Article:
6 Effectively communicate the needs for additional pertinent data to allow the testing of risk hypotheses (from a regulatory perspective) and to address such requests with maximum efficacy (from a notifier perspective)
    University Graduate Attributes

    This course will provide students with an opportunity to develop the Graduate Attribute(s) specified below:

    University Graduate Attribute Course Learning Outcome(s)
    Knowledge and understanding of the content and techniques of a chosen discipline at advanced levels that are internationally recognised. 1,2,3,4
    The ability to locate, analyse, evaluate and synthesise information from a wide variety of sources in a planned and timely manner. 4,5
    An ability to apply effective, creative and innovative solutions, both independently and cooperatively, to current and future problems. 5,6
    Skills of a high order in interpersonal understanding, teamwork and communication. 5,6
    A proficiency in the appropriate use of contemporary technologies. 3,4
    A commitment to continuous learning and the capacity to maintain intellectual curiosity throughout life. 3,4
    A commitment to the highest standards of professional endeavour and the ability to take a leadership role in the community. 5,6
    An awareness of ethical, social and cultural issues within a global context and their importance in the exercise of professional skills and responsibilities. 6
  • Learning Resources
    Required Resources
    This course will require the following texts and other resources:
    ICGEB collection of Biosafety reviews
    Online Learning
    On-line resources (BCH, web sites of national competent authorities, OECD website, ICGEB).

    MyUni.
  • Learning & Teaching Activities
    Learning & Teaching Modes
    This course will be delivered by the following means:
    5 lectures of 1 hour each per week
    2 class exercise (6h per week total)
    2 tutorials of 2h per week
    Workload

    The information below is provided as a guide to assist students in engaging appropriately with the course requirements.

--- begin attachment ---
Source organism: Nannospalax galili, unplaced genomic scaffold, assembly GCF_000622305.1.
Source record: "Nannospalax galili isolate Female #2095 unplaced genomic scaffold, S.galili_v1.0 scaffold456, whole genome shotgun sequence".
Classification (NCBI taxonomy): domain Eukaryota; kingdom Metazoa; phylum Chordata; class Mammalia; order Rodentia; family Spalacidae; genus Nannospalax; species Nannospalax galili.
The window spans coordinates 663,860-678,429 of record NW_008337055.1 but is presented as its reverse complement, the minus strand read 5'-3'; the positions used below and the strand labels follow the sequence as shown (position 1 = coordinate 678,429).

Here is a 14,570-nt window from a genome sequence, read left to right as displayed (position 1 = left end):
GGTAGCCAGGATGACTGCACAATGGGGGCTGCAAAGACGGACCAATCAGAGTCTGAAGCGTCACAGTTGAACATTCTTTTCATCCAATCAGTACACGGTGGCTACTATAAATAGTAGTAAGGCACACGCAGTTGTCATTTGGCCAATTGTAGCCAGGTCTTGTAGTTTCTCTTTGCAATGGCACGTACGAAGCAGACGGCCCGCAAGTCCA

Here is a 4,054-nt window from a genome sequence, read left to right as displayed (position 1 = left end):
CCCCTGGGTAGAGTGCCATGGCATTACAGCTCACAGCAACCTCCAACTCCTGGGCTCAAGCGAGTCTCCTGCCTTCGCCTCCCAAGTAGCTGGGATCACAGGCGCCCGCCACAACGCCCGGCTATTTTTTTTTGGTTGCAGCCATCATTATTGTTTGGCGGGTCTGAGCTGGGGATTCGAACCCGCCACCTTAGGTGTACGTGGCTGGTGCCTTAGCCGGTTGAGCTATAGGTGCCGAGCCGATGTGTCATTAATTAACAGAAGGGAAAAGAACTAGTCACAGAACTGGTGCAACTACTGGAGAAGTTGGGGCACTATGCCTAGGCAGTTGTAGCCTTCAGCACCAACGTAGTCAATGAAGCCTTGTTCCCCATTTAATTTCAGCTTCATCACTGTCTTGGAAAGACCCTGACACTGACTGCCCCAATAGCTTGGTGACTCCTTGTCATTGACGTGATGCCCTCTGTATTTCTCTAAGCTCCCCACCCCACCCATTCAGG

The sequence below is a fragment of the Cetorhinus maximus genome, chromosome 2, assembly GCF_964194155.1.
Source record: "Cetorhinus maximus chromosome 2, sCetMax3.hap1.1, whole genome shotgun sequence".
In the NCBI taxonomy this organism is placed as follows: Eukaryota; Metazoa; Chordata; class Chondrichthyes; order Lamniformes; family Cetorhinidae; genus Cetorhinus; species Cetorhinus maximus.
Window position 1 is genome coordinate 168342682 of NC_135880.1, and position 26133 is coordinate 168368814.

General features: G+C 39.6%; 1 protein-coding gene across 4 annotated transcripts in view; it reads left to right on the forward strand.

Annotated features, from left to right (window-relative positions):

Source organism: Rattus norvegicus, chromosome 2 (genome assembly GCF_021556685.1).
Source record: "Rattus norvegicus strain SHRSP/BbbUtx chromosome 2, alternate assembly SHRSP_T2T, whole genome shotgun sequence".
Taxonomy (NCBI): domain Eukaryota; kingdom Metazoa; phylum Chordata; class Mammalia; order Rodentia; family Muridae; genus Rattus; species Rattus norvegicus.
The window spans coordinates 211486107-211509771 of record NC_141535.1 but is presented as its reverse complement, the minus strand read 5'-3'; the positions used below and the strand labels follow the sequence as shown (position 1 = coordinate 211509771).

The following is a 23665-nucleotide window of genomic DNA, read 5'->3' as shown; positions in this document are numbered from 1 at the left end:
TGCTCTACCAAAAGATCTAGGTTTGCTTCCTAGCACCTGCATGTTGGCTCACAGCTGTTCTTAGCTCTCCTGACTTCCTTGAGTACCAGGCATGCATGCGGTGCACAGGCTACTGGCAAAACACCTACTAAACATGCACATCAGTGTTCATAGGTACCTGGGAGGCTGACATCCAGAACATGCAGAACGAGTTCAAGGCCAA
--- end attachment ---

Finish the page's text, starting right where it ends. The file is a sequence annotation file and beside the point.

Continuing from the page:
This course will require approximately 156 hours comprising scheduled contact time, and private study.
    Learning Activities Summary
    The course content will include the following:

    Week 1 Defining the risk environment:
    Lecture topics:
    • Problem formulation with reference to case studies
    • Strategies for the identification of protection goals, assessment endpoints and setting risk hypotheses
    • Approaches to measure fitness, weediness and invasiveness to test risk hypotheses
    • Interpreting plant characterisation data
    • Targeting the useful elements of generic data on biodiversity to test risk hypothese

    Class exercises:
    • Dossier case studies (interpreting different forms and formats of data wrt testing risk specific risk hypotheses)
    Tutorials:
    • Setting risk hypotheses from archive dossiers


    Week 2 Principles of Risk Analysis:
    Lecture topics:
    • Building an Environmental Risk Assessment 1
    • Building an Environmental Risk Assessment 2
    • Building a Risk Assessment for human and animal health
    • Risk Communication: when to ask for more information
    • Dossier case studies

    Class exercises:
    • Gap analysis: Identifying what data is missing (time-limited formative exercise)
    Tutorials:
    • Introduction to the dossier to be used in the individual assignment


    Week 3 Implementation:
    Lecture topics:
    • Limits and strengths of Tiered risk assessment (2)
    • Limits and strengths of data from confined field trials (2)
    • Limits and strengths of molecular characterisation (1)


    Class exercises:

    • Team meetings for assignment: guidance through the building of mini-dossiers and notifier-regulator communication
    Tutorials:
    • Team assignment meetings and assessment


  • Assessment